The drive from the hiking point to Pompeii is a simple 30-minute motorway trip. There are more tolls of €16.10. Again, there are limited directions, tourist signposting etc, and it’s a large area (it was a city after all). If you plan to park there, head for “Pompei Parking Zeus, Via Villa dei Misteri, 3, 80045 Pompei” and you’ll arrive at the parking area right out front, it’ll cost you €3 per hour.


We intended to arrive at around 12:00-13:00 to spend 3-4 hours in Pompeii. We planned the following a well researched DIY route, supplemented by Rick Steve’s amazing Pompeii guided audio tour on my phone (reading in advance that there are minimal information displays):

1. House of the Faun: Start at the House of the Faun, known for its impressive size and beautiful mosaics. It's a great introduction to the grandeur of Pompeian homes.

2. Forum: Explore the ancient Forum, the heart of Pompeii's civic and social life.

3. Temple of Apollo: Visit the Temple of Apollo, an iconic structure with its well-preserved columns – this is a good place to capture imaginations by talking about the ancient Roman gods.

4. Baths of the Forum: Discover the public baths, explaining their function and importance in Roman society.

5. Theatre District: Head to the theatres, including the Large Theatre and the Odeon. These spaces can be fascinating for children, showcasing the entertainment enjoyed by ancient Romans.

6. Villa of the Mysteries: Make your way to the Villa of the Mysteries, known for its captivating frescoes. The vibrant colours are just astounding for their age and trauma.

7. Street of Abundance: Stroll along the Street of Abundance, pointing out shops and everyday life scenes depicted in the ruins. You can tell the wares on offer by the entrance ways if you know what you’re looking for!

8. House of Caecilius: This is a random one, Andrews Latin study at school was based around a text book written about the life of Caecilius, a banker who lived in Pompeii. His house was just around the corner so worth a stop for us.

9. Garden of the Fugitives: Finish at the Garden of the Fugitives, an emotional spot displaying the moving plaster casts of Pompeii's unfortunate residents. Approach this with sensitivity given the age and temperament of your kids! Our 8-year-old was crazy up for it, but we prepped our 5-year-old by focusing on how the casts were discovered, created and displayed.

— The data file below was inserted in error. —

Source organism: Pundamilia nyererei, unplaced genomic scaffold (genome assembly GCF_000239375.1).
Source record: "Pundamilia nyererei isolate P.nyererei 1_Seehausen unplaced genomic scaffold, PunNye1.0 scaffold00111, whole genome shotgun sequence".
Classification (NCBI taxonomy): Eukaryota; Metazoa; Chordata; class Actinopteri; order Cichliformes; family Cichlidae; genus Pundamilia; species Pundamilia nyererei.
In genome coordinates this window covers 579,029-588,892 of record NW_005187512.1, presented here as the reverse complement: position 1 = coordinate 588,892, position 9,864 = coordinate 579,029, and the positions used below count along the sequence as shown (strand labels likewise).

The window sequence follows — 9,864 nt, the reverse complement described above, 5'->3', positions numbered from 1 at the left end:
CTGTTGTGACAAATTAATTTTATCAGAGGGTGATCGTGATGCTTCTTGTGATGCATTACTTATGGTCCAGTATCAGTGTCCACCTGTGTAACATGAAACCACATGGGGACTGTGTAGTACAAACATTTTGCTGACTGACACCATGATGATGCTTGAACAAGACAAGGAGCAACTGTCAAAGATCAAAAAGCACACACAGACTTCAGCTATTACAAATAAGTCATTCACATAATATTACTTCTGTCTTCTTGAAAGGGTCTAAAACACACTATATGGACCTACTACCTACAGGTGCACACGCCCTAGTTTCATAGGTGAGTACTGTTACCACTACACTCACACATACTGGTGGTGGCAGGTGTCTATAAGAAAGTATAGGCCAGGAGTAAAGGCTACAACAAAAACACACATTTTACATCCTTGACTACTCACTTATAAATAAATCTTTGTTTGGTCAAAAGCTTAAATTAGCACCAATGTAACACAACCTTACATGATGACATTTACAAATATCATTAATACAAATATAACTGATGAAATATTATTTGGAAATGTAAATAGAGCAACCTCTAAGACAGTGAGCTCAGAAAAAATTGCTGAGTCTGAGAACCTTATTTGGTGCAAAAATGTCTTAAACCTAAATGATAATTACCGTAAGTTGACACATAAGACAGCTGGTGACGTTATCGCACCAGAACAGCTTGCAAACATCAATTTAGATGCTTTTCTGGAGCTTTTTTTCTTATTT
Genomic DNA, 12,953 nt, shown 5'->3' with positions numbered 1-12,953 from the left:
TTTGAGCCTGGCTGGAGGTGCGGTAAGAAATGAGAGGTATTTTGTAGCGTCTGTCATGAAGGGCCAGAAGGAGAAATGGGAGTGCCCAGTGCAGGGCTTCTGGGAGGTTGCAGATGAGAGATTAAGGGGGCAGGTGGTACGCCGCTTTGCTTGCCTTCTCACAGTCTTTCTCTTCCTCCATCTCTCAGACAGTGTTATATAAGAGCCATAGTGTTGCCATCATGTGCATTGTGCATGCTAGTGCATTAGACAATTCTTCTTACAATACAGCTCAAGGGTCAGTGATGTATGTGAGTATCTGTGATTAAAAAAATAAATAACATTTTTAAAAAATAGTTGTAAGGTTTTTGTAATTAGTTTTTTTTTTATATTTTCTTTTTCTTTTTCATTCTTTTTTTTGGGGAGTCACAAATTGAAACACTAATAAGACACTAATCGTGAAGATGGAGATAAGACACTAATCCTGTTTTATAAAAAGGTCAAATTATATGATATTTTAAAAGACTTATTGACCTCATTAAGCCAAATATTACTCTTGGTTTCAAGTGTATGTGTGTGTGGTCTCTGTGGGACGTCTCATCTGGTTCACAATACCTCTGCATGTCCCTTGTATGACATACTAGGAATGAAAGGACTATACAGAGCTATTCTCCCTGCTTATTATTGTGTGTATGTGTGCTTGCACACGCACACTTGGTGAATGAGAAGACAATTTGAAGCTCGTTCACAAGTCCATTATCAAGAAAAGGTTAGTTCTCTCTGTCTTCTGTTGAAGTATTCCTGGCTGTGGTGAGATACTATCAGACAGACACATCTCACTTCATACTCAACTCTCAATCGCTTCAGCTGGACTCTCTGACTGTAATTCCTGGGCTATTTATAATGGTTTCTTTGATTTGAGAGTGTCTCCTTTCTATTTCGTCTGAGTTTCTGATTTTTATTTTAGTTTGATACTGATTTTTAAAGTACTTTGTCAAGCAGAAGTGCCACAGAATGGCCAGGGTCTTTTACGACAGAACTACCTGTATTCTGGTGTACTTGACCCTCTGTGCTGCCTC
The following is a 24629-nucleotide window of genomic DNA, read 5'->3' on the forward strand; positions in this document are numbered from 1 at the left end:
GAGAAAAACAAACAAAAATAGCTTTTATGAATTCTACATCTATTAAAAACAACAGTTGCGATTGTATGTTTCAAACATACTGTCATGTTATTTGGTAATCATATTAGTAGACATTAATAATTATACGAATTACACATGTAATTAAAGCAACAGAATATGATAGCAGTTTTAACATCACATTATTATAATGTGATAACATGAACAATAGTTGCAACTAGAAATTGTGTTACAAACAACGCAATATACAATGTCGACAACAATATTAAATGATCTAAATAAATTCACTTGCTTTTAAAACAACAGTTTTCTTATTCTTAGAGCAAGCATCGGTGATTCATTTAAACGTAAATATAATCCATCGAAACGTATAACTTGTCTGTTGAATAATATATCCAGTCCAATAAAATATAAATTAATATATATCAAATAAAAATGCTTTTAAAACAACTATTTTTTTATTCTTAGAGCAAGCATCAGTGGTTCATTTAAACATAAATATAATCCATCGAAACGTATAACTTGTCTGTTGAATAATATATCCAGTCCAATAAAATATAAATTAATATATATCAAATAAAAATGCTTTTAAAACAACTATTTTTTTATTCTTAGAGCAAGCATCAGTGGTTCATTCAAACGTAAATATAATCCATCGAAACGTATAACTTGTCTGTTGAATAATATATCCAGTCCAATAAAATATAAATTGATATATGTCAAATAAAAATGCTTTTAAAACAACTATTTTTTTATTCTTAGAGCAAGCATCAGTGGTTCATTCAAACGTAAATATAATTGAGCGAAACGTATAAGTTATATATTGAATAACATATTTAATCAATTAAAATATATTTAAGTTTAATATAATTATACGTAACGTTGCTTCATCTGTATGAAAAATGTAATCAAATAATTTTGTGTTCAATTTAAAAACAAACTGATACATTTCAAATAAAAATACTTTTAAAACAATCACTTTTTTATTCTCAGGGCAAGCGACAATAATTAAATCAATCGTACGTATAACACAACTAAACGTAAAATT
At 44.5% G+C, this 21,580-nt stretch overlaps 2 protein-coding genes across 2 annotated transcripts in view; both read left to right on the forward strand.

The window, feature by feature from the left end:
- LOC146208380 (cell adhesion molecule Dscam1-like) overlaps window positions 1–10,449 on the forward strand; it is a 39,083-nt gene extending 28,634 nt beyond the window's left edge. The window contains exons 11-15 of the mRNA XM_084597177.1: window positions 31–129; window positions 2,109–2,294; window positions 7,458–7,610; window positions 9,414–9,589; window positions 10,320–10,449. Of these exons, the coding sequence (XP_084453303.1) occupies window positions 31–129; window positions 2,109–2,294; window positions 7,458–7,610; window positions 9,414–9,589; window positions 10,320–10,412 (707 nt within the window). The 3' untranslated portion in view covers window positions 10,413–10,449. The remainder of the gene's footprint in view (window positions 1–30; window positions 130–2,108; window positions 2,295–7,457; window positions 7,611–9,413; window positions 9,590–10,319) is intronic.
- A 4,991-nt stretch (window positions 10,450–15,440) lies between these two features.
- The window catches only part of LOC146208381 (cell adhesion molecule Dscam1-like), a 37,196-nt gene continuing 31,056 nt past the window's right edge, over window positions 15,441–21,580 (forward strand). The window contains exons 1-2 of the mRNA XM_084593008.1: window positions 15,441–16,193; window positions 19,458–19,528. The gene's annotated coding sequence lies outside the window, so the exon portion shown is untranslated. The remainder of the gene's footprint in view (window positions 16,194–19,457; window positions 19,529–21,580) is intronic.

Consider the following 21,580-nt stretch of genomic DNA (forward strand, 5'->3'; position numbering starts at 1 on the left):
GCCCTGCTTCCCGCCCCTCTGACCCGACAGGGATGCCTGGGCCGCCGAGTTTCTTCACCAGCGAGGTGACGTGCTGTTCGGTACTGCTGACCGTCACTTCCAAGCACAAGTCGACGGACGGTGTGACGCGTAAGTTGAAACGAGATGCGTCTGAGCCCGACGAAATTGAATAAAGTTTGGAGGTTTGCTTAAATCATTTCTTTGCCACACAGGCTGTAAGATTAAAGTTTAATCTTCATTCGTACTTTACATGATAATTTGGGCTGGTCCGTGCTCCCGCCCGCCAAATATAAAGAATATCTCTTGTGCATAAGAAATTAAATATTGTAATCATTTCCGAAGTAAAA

We also intended to engage the younger ones throughout by putting them to an animal treasure hunt, asking them to spot, count and describe any frescos, decoration and ornaments featuring animals. Remember to take breaks for snacks and playtime, and bringing a baby/toddler carrier for younger ones is a necessity.


In reality, we arrived with just an hour before closing time after our gruelling previous 18 hours, finally got some WiFi and battery as soon as we were through the turnstile, and were immediately told that our best-friend of 13 years wouldn’t make it. And so began 24 solid hours of desperate wailing, howling, snot-crying and being on constant hold to insurers and airlines, trying to move heaven and earth to get home so he could die peacefully in our arms instead of alone and scared without us, and we could stroke his soft fur, tell him what a good boy he was and say goodbye.


While we forgot about everything we had researched, planned, prepared and considered for Pompeii, and to be honest, I don’t even really remember any of it, we do realise now looking back over the photos that we were somehow completely alone, the only people in the ancient, ruined city, and that sunset was particularly poignant.


In Summary:


Today was set to be the highlight of our trip to Rome and the surround, but it wasn’t meant to be. Instead it was the start of the worst few days of our lives, full of awful luck, desperation and frustration, but hopefully there are a few gems worth sharing to improve the experiences of others that follow (particularly note the directions/pitfalls!), so at least a little good can come out of our difficulties. A trip from Rome to Vesuvius and Pompeii is totally doable self-drive, without an expensive tour, much cheaper than the £400-600 we had seen, at a grand total of £261.69 (removing the unique issues we had!).




Car hire (inc. 1x toddler car seat)



Excess insurance



Rome tolls to Vesuvius



Tolls Vesuvius to Pompeii



Pompeii parking






Versuvius crater tickets



Pompeii tickets






If your best friend, phone battery and charging cable don't die, you don't desperately need wifi, you don't get delayed with life-or-death phone calls, you don't go to the wrong office and you don't miss your hiking slot, I'm sure you'll find it easy, exciting and cheap. RIP our beloved Desmond, you were such a good boy :(